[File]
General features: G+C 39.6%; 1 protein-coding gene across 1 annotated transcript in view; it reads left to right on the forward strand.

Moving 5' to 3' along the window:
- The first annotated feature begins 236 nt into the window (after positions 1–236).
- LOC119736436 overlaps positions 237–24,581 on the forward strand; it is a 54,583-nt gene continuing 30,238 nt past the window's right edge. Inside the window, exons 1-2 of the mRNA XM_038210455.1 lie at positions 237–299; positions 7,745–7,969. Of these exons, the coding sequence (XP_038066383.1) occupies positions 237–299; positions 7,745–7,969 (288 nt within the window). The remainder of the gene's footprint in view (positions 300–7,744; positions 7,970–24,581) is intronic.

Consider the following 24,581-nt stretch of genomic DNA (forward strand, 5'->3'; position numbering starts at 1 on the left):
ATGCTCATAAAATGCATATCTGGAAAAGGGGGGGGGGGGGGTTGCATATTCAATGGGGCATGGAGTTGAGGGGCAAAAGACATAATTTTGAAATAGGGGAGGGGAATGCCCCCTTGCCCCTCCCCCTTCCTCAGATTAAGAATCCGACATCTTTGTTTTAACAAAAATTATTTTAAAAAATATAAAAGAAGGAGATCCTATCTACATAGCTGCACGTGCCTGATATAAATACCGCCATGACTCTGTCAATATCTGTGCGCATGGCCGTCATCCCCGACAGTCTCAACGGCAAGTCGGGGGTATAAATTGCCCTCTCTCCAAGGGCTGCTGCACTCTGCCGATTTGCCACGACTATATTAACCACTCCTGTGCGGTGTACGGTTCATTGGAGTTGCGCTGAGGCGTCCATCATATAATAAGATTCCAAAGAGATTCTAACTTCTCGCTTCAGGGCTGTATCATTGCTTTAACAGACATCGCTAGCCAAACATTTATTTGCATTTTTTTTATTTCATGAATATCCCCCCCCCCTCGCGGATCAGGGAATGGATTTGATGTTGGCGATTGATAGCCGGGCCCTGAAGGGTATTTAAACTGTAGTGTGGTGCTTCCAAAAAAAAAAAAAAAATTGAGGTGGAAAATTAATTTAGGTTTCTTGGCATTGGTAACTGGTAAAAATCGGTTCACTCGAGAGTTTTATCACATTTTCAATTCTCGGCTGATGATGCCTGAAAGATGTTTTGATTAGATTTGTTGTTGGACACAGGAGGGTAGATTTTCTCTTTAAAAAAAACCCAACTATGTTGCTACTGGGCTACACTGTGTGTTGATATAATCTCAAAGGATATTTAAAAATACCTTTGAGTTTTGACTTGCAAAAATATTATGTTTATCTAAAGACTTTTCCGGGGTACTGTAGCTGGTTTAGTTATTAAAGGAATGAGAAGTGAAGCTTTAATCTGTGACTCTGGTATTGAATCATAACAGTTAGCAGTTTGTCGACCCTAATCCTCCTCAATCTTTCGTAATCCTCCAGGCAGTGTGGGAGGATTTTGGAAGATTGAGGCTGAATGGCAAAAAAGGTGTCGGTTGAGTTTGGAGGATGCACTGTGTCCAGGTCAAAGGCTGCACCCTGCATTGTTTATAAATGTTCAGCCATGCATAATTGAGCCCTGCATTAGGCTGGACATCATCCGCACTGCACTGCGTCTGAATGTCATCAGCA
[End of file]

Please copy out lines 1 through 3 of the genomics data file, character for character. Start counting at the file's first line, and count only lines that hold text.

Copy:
General features: G+C 39.6%; 1 protein-coding gene across 1 annotated transcript in view; it reads left to right on the forward strand.

Moving 5' to 3' along the window:
- The first annotated feature begins 236 nt into the window (after positions 1–236).